See also:

Myanmar country programme extended and plan agreed

Naypyitaw (Myanmar), 17 February 2016
- UNODC's country programme in Myanmar has been extended and its annual plan agreed at a meeting that reaffirmed its strategic importance and direction. The decision made in the second meeting of the Programme Governance Committee (PGC) highlights the expectation that the challenges addressed by the Country Programme will continue to be prioritized by the incoming Government.

Myanmar faces a number of challenges relating to drugs, crime and criminal justice. It is the largest producer of synthetic drugs in Southeast Asia, and the world's second largest opium producer. Drug trafficking routes which cross isolated border areas to move drugs to markets outside the country are used in reverse to smuggle precursor chemicals in. Porous borders are also vulnerable to migrant smuggling and human, wildlife and timber trafficking. The significant financial proceeds generated by different forms of trafficking in Myanmar are laundered and distort the legitimate economy, corrupt public officials, and undermine stability.

Acknowledging the challenges faced by the country, the Ministry of National Planning and Economic Development highlighted the need for a more coordinated approach from the international community, and suggested that the Country Programme should be used as an umbrella for the coordination of the areas that it covers. UNODC's Country Manager in Myanmar, Troels Vester, also acknowledged the need for more coordination, and agreed to organize a first coordination meeting in the 2nd quarter of 2016.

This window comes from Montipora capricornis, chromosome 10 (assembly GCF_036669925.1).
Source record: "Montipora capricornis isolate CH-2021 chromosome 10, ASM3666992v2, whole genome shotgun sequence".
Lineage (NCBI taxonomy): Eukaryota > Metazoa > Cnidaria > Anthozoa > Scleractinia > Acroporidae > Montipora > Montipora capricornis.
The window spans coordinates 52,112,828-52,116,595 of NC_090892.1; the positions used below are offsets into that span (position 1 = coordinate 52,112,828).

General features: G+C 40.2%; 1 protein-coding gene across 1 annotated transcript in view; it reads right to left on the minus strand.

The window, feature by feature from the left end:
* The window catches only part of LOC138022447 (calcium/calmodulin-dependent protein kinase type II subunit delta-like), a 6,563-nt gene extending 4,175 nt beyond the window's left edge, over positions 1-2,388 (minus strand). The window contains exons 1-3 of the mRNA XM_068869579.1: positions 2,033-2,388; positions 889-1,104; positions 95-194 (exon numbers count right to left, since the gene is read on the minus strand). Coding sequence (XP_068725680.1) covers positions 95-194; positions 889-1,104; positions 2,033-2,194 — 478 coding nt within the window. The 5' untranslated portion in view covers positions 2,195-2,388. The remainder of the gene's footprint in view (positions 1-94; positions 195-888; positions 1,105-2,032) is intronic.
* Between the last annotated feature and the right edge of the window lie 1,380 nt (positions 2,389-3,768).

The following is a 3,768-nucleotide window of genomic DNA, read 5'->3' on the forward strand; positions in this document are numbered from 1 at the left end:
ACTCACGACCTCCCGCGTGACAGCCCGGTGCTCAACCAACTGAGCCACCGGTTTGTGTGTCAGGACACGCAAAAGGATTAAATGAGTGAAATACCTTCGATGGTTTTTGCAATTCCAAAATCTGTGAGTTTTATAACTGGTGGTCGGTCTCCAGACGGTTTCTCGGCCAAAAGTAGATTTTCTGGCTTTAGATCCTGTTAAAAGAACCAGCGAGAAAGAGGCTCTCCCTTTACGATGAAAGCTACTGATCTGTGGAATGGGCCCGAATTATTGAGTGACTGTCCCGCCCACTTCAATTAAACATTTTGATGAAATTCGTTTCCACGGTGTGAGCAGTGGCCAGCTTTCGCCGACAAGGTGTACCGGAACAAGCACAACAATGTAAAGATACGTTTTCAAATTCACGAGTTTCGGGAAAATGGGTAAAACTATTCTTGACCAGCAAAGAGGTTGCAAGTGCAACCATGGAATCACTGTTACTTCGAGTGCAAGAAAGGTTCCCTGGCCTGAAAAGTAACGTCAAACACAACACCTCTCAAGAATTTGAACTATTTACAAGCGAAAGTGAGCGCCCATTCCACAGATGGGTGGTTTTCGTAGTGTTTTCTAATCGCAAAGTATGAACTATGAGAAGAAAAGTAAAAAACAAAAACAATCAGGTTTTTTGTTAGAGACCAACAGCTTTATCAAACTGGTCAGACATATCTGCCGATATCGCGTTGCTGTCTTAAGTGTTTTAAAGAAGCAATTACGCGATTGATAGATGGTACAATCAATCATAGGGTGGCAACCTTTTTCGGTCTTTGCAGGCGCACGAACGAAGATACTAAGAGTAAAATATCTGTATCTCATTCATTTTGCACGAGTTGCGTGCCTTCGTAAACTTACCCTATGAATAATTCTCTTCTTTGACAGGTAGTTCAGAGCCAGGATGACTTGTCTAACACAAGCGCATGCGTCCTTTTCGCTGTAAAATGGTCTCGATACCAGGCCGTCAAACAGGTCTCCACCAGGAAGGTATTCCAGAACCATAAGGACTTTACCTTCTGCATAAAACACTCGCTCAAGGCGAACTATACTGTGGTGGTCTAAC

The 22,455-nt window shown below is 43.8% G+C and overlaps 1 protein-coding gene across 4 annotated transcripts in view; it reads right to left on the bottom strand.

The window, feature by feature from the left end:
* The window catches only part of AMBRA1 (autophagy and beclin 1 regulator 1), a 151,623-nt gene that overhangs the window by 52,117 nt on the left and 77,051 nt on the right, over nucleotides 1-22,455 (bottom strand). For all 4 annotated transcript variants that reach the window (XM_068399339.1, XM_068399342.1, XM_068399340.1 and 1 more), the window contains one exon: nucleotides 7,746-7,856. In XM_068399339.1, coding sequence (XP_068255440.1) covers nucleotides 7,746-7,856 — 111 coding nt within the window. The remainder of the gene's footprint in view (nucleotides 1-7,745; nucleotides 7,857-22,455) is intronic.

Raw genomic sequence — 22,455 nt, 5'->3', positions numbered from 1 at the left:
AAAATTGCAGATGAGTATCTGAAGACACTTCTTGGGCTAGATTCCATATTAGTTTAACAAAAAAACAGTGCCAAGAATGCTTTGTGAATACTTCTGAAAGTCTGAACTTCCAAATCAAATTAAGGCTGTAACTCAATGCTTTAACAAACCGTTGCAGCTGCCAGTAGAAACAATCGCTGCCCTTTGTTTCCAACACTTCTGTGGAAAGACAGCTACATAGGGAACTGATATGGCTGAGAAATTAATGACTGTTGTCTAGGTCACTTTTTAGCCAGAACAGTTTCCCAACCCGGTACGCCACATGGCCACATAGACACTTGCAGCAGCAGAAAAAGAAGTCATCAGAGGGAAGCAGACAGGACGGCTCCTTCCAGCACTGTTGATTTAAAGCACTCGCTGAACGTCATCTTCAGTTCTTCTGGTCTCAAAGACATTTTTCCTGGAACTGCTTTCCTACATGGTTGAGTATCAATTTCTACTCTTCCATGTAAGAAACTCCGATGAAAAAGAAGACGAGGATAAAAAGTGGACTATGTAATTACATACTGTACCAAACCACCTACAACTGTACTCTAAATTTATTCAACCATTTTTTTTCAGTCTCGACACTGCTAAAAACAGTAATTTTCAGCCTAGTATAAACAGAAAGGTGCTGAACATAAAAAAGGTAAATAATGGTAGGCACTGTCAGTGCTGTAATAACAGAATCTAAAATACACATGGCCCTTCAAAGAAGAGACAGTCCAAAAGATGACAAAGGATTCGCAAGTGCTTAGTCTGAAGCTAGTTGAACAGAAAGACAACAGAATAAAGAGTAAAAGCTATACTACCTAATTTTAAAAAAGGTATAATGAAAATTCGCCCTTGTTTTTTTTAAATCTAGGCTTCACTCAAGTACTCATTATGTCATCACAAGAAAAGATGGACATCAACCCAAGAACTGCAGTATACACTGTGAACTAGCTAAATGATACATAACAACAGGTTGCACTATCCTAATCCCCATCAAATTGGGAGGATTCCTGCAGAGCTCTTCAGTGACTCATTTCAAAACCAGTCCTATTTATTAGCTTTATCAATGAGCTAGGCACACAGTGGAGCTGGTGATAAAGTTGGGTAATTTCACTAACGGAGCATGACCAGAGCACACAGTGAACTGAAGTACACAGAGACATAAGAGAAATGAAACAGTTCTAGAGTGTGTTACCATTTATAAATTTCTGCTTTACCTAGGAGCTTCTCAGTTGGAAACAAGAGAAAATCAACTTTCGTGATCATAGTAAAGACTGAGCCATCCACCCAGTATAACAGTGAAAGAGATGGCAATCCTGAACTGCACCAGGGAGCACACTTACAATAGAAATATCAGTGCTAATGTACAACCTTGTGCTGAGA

UNODC's work in the country seeks to tackle the most pressing drug and crime challenges, including the interrelated issues of corruption, weak law enforcement and criminal justice. It does so by providing advisory services to assist Myanmar in the adaptation of international norms into national legislation and policy; enhancing data collection and analysis to increase knowledge and understanding of drugs and crime issues; and offering specialized expertise at the regional level to address challenges that are often better dealt with using a common regional or sub-regional approach.

Jeremy Douglas United Nations UN UNODC

The Chief of the Myanmar Police Force (MPF), Major General Zaw Win, highlighted the importance of continuing and expanding the cooperation between UNODC and the MPF, and pointed to the importance of active engagement in regional forums for border control and trafficking in the Mekong region.

The Attorney General and the Supreme Court commented that the foreseen work in the CP is in line with and supports their own priorities. The meeting was jointly chaired by Deputy Minster of Home Affairs Brigadier General Kyaw Kyaw Tun, and UNODC's Regional Representative Jeremy Douglas, with presentations by UNODC's Country Manager Troels Vester and 75 participants from 15 ministries in attendance.